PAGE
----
Robert Clear

Interviewed by: Chelsey Cardwell
Date of Interview: November 1, 2010
Interview Location: Robert Clear's house

Chelsey Cardwell reports:

"I have been around my popaw [grandfather] all 16 years of my life, and I still did not know anything about his history. This project became a great opportunity to learn more about my popaw and that is why I wanted to interview him. He is a reserved type of guy who only says what he must and nothing more. He works all the time mostly around the house type of work or on mine and his other two grandchildren’s vehicles. He is the person who always fixes our maintenance problems, so we have never had to call a professional for any broken pipelines, a leaky ceiling, or a broken washer or dryer. I knew interviewing him would get him to open up and tell me about himself and how he was raised."

Question: What year were you born?

Clear: Well I’s born in 1939, and that’d make me 71 years old.

Question: How old were you when you started working?

Clear: Well I started working when I’s a child, workin’ on a farm and then a service station when I’s about nine or ten years old, and I learned to drive a truck when I’s twelve. Even though it wasn’t legal, I’d sit on the edge of the sear and look through the wheel and drive from Broadford to Saltville.

Question: What was your favorite job you had throughout your life?

Clear: Uhh, well I guess that’d be my last job working at Ball Corporation.

Question: How many siblings did you have?

Clear: Well I had five brothers, I didn’t have no sisters.

Question: What chores did you do as a child?

Clear: Well, I worked on a farm and in the garden. . . had to get up fore school and milk a cow and bring them milk back to the house, then I could start getting’ ready for school.

Question: How did your parents make a living?

Clear: Well my mother was a house wife and my father ran his own service station, it was Clear’s Service Station.

Question: What were daily challenges you faced?

Clear: Ever thing was a challenge back then, had to get up an work fore school, then come home and mow yards and work the garden after school.

Question: What kind of house did you live in?

Clear: We lived in a big ole two-story brick house, it had bout thirteen rooms in it.

Question: Was any of your family in the war?

Clear: : Ummmm, two of my brothers was, one was in Germany and the other was in Vietnam.

Question: What do you remember about the war?

Clear: Uhh, well I remember when they bombed Pearl Harbor, we had black outs during the night. Mommy would have to put blankets over the winders to hide our lights so planes couldn’t see the house.

Question: What were some ways you were punished for bad behavior?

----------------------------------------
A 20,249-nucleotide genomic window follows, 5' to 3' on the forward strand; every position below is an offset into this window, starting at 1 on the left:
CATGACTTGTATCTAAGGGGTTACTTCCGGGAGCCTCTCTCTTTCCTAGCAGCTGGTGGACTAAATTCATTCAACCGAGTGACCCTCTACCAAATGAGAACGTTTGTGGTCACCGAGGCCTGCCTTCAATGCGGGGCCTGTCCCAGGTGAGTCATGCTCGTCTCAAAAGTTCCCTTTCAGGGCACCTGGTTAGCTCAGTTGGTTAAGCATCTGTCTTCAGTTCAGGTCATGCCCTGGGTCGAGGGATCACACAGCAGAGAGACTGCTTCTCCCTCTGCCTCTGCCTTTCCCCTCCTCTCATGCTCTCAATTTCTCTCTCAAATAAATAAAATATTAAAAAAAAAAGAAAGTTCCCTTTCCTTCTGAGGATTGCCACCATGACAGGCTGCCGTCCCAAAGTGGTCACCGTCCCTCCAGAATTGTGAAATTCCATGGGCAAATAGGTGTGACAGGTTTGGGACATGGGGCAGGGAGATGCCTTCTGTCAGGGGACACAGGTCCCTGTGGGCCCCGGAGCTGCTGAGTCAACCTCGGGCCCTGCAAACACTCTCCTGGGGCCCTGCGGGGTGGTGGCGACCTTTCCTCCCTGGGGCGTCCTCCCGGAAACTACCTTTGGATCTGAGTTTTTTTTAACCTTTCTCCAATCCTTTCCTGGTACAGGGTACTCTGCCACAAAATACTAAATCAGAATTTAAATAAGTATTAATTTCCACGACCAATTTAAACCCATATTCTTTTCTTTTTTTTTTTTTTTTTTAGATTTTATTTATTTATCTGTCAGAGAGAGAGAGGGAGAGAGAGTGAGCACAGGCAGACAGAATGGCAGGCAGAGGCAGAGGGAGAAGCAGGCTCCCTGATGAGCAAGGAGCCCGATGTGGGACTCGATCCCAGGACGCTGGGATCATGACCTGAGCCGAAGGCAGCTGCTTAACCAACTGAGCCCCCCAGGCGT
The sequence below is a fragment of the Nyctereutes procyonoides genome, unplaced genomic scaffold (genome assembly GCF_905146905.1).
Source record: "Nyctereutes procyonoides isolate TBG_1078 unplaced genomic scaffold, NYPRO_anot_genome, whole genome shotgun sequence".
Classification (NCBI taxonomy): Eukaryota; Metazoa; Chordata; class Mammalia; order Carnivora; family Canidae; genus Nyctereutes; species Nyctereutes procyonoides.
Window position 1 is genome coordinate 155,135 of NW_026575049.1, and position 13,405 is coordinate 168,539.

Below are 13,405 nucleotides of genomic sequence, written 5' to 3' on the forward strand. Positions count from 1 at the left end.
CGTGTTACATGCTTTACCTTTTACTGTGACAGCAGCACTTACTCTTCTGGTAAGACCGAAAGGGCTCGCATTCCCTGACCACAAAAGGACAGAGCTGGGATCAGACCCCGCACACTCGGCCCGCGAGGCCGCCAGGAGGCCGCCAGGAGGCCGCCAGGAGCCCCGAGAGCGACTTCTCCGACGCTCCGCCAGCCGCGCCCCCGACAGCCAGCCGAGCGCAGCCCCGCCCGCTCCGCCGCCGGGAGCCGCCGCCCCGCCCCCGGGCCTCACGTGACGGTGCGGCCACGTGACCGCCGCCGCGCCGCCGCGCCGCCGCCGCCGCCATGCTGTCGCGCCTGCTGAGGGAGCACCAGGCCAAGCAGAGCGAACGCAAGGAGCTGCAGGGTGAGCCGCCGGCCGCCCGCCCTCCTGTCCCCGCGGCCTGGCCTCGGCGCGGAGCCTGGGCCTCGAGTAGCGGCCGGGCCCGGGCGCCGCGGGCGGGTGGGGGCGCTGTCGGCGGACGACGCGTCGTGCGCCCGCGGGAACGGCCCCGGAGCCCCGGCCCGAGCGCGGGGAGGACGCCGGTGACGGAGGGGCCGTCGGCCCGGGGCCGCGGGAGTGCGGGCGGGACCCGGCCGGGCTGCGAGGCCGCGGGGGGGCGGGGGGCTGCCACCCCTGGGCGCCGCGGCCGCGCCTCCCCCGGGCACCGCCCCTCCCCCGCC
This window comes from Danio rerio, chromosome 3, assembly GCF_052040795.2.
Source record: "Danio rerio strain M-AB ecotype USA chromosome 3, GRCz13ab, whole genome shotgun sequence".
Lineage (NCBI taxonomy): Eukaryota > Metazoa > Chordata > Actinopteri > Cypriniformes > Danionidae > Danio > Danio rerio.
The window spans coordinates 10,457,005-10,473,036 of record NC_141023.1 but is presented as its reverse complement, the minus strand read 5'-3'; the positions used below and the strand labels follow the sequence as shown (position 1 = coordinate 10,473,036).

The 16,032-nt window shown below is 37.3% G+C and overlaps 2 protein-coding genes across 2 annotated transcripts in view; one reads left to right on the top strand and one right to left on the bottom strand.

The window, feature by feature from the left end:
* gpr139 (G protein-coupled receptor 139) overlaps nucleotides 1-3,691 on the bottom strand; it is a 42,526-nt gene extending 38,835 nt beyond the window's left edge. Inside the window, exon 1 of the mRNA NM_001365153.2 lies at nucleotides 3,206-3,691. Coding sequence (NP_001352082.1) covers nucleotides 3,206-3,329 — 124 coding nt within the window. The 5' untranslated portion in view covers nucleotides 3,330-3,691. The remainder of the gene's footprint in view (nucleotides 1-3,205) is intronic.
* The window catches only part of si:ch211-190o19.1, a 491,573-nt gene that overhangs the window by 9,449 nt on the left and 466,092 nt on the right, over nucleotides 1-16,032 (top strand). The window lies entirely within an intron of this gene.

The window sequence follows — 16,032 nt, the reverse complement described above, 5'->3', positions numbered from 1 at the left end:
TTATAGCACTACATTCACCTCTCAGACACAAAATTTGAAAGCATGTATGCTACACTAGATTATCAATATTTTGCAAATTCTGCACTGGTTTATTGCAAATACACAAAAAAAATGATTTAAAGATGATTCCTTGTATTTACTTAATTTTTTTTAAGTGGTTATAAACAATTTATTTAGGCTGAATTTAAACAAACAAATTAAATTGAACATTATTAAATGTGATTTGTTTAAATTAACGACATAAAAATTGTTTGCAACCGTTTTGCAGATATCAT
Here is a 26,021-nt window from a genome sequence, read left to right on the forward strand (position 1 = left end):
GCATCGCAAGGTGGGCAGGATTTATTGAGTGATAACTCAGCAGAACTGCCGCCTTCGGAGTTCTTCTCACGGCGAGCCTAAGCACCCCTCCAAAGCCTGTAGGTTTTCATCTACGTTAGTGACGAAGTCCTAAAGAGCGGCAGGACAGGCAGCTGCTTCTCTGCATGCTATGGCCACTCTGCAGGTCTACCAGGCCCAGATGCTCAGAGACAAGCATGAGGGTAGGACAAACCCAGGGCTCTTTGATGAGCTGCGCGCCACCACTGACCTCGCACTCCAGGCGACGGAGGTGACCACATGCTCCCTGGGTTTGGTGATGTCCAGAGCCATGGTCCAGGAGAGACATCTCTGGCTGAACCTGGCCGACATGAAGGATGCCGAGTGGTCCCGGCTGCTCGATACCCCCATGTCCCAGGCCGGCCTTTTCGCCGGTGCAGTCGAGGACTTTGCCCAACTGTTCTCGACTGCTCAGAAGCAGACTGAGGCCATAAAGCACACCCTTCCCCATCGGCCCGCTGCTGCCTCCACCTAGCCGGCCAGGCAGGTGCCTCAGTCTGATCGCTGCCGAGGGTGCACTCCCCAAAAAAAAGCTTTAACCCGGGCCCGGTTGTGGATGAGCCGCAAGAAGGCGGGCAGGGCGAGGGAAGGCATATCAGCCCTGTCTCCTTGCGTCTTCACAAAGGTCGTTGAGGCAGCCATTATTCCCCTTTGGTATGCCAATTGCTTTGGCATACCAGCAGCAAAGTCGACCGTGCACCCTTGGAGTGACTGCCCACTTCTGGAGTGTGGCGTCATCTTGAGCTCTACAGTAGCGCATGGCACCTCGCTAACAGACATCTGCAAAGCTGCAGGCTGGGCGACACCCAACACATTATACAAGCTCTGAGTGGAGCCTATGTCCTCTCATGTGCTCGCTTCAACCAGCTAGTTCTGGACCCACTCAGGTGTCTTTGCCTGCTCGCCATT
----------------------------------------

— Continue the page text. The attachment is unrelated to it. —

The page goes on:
Clear: Punishments? Hell they took a belt or a switch and striped your leg right good, my mommy kept switches and kept us in line. When we was real bad, my mother would strip us off naked and put a dress on us boys and lock us outta the house, we had to hide so nobody would see us in a dress.

Question: What kinds of toys did you play with?

Clear: Well we had an old bicycle we picked up somewhere, if we wanted a wagon we’d get some two-by-fours and nail some wheels on em, we made a bunch of our own toys.

Question: How has the area changed since you were younger?

Clear: Well, it’s just grown, it ain’t changed that much. But the populations a lot smaller, town used to packed and now it’s dead.

Question: What was your first paying job?

Clear: My first payin’ job was workin’ on the farm, we made 50 cents an hour workin’ corn, hay, and tobacco.

Question: What kinds of food did your family eat?

Clear: Well, we had beans and taters just about every day, and had gravy for breakfast. Didn’t know what a piece of steak was til I’s grown.

Question: Where did you go to school?

Clear: I went to Saltville High School, R. B. Worthy.

Question: : Where did your family get your clothes?

Clear: Ummm, around Christmas we took a trip to Bristol to buy Christmas clothes and toys, and back then that was an all day trip just to go to Bristol.

Question: Was life easier when you were growing up than it is now?

Clear: Well it was a lot easier then cause you wasn’t under so much stress, you could get out and go wherever you wanted.

Question: Did you go to college?

Clear: No, not a real college, I went to a trade school, took machinist and weldin’ and electricity.

Question: Did you go to church?

Clear: Every Sunday 'til I hit high school then I sorty backed off, but yeah they used to dress us up and make us go.

Question: What was your favorite TV show?

Clear: I didn’t really have a favorite, we watched them old westerns though, like Hop Along Cassidy.

Question: How old were you when you got your license?

Clear: I was fifteen, back then you could go get em when yous fifteen, and you didn’t have to have no drivers ed or nothin’ like that.

Question: What was your first car?

Clear: Well the first car I got was an old ’49 turtle back Chevrolet car, got her when I got out of high school. I give sixty-five dollars for the car and sixty-five dollars for insurance.

Question: Who was your role model as a child?

Clear: Ummm, I guess that was my grandfather Clear, Steve Clear. He taught us how to lay cinder block, do carpenter work, how to save our money, and well, how to do a lot of things. He’s a pretty sharp old man. He made you do everything right, if you didn’t do it right he’d make you do it over. He said if the jobs worth doing, it’s worth doing right.